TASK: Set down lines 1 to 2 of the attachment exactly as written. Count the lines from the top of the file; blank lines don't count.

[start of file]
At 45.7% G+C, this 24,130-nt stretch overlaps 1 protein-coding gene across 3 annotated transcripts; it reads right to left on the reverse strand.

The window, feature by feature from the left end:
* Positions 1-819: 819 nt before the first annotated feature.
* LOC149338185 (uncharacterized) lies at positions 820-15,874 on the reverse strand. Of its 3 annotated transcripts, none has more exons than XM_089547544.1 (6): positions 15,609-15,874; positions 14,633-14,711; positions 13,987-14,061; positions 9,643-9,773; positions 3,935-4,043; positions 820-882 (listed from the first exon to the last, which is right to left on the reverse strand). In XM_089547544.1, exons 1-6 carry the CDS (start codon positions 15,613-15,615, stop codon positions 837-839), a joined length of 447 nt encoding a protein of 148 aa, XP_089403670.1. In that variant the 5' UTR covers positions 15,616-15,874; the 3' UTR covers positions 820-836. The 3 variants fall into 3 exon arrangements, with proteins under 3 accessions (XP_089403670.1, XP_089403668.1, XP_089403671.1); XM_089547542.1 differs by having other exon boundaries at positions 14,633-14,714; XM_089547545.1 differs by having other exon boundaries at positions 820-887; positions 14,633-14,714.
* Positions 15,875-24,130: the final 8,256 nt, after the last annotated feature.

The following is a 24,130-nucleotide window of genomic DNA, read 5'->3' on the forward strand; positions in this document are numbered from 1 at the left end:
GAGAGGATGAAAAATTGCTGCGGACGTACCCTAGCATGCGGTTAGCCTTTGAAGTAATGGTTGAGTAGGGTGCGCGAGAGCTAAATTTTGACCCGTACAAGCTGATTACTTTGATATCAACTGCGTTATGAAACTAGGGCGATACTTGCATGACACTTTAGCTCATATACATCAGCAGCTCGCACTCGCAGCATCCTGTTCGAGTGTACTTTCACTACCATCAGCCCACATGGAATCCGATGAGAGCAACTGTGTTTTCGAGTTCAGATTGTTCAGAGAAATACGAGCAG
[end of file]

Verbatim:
At 45.7% G+C, this 24,130-nt stretch overlaps 1 protein-coding gene across 3 annotated transcripts; it reads right to left on the reverse strand.

The window, feature by feature from the left end: